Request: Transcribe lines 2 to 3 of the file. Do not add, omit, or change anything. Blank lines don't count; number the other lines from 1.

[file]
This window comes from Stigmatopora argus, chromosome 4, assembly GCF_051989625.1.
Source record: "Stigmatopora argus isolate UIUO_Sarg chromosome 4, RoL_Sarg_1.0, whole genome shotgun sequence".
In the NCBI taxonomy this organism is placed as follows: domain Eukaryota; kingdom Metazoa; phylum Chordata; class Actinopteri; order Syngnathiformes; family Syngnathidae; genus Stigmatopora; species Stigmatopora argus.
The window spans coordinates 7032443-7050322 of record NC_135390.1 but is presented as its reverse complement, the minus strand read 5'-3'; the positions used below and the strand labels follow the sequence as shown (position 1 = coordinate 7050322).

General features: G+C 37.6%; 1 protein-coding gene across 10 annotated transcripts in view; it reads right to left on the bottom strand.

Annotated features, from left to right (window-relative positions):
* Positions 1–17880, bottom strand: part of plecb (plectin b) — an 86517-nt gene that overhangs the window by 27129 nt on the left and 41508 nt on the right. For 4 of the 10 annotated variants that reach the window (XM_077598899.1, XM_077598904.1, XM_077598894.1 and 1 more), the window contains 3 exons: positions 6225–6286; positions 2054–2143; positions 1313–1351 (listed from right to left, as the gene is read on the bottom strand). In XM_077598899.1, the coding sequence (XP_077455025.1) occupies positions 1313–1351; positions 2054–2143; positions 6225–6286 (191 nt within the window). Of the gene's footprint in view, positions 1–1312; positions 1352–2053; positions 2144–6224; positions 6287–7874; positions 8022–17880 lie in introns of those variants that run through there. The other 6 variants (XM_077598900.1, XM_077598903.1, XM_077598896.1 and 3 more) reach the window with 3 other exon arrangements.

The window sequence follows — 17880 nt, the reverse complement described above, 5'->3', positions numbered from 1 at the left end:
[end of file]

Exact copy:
Source record: "Stigmatopora argus isolate UIUO_Sarg chromosome 4, RoL_Sarg_1.0, whole genome shotgun sequence".
In the NCBI taxonomy this organism is placed as follows: domain Eukaryota; kingdom Metazoa; phylum Chordata; class Actinopteri; order Syngnathiformes; family Syngnathidae; genus Stigmatopora; species Stigmatopora argus.